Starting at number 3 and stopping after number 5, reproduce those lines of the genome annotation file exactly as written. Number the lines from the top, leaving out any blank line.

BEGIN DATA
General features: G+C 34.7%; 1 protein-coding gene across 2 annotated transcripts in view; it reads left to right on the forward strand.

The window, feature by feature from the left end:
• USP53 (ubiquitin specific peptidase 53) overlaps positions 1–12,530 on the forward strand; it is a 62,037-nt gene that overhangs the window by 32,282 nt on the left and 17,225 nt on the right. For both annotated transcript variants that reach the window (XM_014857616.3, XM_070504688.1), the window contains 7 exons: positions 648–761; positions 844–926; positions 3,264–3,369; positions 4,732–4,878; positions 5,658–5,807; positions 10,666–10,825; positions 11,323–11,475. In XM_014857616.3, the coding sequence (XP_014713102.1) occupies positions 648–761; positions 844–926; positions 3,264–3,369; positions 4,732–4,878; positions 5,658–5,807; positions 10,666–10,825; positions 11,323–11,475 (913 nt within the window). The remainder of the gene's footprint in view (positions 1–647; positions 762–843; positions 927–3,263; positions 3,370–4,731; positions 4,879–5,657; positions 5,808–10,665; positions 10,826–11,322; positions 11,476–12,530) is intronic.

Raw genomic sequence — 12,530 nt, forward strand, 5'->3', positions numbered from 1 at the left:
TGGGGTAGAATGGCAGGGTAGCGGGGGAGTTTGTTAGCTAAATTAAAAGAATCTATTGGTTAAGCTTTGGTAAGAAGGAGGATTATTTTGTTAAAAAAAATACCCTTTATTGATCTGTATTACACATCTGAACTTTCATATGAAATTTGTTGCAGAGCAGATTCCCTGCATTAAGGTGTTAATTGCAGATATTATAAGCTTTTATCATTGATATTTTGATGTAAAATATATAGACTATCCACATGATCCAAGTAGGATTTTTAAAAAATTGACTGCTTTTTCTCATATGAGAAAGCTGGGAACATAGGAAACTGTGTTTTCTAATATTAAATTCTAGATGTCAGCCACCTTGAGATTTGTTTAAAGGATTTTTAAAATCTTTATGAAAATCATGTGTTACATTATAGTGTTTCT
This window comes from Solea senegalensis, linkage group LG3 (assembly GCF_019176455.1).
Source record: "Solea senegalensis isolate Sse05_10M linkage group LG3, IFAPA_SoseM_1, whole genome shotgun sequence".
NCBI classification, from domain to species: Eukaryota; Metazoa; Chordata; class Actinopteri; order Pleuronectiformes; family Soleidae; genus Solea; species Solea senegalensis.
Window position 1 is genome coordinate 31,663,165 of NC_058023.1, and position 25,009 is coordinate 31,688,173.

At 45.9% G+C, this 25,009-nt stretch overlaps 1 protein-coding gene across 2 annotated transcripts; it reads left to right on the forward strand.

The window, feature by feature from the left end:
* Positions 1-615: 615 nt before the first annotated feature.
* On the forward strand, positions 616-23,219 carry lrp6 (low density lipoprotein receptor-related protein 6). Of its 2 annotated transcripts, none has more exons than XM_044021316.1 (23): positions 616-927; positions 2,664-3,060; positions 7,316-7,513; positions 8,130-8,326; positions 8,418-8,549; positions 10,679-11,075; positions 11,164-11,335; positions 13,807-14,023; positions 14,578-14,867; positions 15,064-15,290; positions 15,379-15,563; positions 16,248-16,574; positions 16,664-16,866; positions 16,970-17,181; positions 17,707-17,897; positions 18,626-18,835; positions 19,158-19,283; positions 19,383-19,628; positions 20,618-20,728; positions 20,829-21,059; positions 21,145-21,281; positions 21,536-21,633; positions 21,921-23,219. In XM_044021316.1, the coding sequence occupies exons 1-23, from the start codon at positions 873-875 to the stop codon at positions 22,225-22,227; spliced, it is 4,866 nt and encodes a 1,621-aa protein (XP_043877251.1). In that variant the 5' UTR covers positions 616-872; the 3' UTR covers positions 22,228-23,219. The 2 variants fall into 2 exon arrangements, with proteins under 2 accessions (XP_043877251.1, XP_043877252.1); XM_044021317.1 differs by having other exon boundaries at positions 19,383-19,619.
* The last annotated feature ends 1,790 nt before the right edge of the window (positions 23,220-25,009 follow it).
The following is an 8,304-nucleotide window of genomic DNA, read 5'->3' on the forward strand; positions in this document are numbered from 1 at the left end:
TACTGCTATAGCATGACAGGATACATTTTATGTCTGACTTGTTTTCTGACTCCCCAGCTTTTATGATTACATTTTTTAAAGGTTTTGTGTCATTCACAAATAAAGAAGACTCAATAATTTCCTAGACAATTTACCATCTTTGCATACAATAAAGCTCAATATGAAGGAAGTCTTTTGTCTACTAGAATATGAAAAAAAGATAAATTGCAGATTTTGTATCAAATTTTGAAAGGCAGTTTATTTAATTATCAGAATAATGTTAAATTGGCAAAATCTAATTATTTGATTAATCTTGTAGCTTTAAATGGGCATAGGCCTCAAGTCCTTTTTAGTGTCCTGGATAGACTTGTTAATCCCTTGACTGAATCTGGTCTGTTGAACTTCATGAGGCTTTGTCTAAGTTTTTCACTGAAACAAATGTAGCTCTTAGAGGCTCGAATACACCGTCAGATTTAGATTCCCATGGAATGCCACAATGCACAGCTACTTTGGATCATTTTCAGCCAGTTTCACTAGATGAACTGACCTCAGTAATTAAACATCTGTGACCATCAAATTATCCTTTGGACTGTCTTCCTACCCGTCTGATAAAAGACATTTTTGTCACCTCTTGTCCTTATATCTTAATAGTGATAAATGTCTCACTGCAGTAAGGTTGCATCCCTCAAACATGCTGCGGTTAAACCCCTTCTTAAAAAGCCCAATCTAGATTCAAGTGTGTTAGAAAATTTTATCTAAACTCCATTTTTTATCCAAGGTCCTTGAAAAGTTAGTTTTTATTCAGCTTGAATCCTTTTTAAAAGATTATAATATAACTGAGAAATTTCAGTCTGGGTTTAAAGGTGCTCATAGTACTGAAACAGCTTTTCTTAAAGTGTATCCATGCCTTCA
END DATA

• USP53 (ubiquitin specific peptidase 53) overlaps positions 1–12,530 on the forward strand; it is a 62,037-nt gene that overhangs the window by 32,282 nt on the left and 17,225 nt on the right. For both annotated transcript variants that reach the window (XM_014857616.3, XM_070504688.1), the window contains 7 exons: positions 648–761; positions 844–926; positions 3,264–3,369; positions 4,732–4,878; positions 5,658–5,807; positions 10,666–10,825; positions 11,323–11,475. In XM_014857616.3, the coding sequence (XP_014713102.1) occupies positions 648–761; positions 844–926; positions 3,264–3,369; positions 4,732–4,878; positions 5,658–5,807; positions 10,666–10,825; positions 11,323–11,475 (913 nt within the window). The remainder of the gene's footprint in view (positions 1–647; positions 762–843; positions 927–3,263; positions 3,370–4,731; positions 4,879–5,657; positions 5,808–10,665; positions 10,826–11,322; positions 11,476–12,530) is intronic.

Raw genomic sequence — 12,530 nt, forward strand, 5'->3', positions numbered from 1 at the left:
TGGGGTAGAATGGCAGGGTAGCGGGGGAGTTTGTTAGCTAAATTAAAAGAATCTATTGGTTAAGCTTTGGTAAGAAGGAGGATTATTTTGTTAAAAAAAATACCCTTTATTGATCTGTATTACACATCTGAACTTTCATATGAAATTTGTTGCAGAGCAGATTCCCTGCATTAAGGTGTTAATTGCAGATATTATAAGCTTTTATCATTGATATTTTGATGTAAAATATATAGACTATCCACATGATCCAAGTAGGATTTTTAAAAAATTGACTGCTTTTTCTCATATGAGAAAGCTGGGAACATAGGAAACTGTGTTTTCTAATATTAAATTCTAGATGTCAGCCACCTTGAGATTTGTTTAAAGGATTTTTAAAATCTTTATGAAAATCATGTGTTACATTATAGTGTTTCT